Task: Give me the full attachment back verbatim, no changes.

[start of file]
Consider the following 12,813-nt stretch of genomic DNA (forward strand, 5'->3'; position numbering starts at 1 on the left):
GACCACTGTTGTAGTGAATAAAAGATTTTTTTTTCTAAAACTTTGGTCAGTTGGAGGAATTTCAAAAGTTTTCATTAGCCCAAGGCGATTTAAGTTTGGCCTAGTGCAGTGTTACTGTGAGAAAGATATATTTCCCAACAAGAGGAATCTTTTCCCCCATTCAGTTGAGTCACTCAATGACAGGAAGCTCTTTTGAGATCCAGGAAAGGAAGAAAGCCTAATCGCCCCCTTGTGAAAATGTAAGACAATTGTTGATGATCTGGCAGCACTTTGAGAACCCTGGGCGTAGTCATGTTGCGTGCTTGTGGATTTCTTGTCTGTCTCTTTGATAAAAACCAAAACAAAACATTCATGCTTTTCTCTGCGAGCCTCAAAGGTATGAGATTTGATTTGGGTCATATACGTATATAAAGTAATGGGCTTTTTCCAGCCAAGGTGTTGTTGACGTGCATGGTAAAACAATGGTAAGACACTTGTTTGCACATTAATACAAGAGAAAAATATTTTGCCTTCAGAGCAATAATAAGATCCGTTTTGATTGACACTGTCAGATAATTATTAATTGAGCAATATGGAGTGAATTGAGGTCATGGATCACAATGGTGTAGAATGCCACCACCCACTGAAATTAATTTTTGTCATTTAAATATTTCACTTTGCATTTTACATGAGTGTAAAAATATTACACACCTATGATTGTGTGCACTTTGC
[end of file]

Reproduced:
Consider the following 12,813-nt stretch of genomic DNA (forward strand, 5'->3'; position numbering starts at 1 on the left):
GACCACTGTTGTAGTGAATAAAAGATTTTTTTTTCTAAAACTTTGGTCAGTTGGAGGAATTTCAAAAGTTTTCATTAGCCCAAGGCGATTTAAGTTTGGCCTAGTGCAGTGTTACTGTGAGAAAGATATATTTCCCAACAAGAGGAATCTTTTCCCCCATTCAGTTGAGTCACTCAATGACAGGAAGCTCTTTTGAGATCCAGGAAAGGAAGAAAGCCTAATCGCCCCCTTGTGAAAATGTAAGACAATTGTTGATGATCTGGCAGCACTTTGAGAACCCTGGGCGTAGTCATGTTGCGTGCTTGTGGATTTCTTGTCTGTCTCTTTGATAAAAACCAAAACAAAACATTCATGCTTTTCTCTGCGAGCCTCAAAGGTATGAGATTTGATTTGGGTCATATACGTATATAAAGTAATGGGCTTTTTCCAGCCAAGGTGTTGTTGACGTGCATGGTAAAACAATGGTAAGACACTTGTTTGCACATTAATACAAGAGAAAAATATTTTGCCTTCAGAGCAATAATAAGATCCGTTTTGATTGACACTGTCAGATAATTATTAATTGAGCAATATGGAGTGAATTGAGGTCATGGATCACAATGGTGTAGAATGCCACCACCCACTGAAATTAATTTTTGTCATTTAAATATTTCACTTTGCATTTTACATGAGTGTAAAAATATTACACACCTATGATTGTGTGCACTTTGC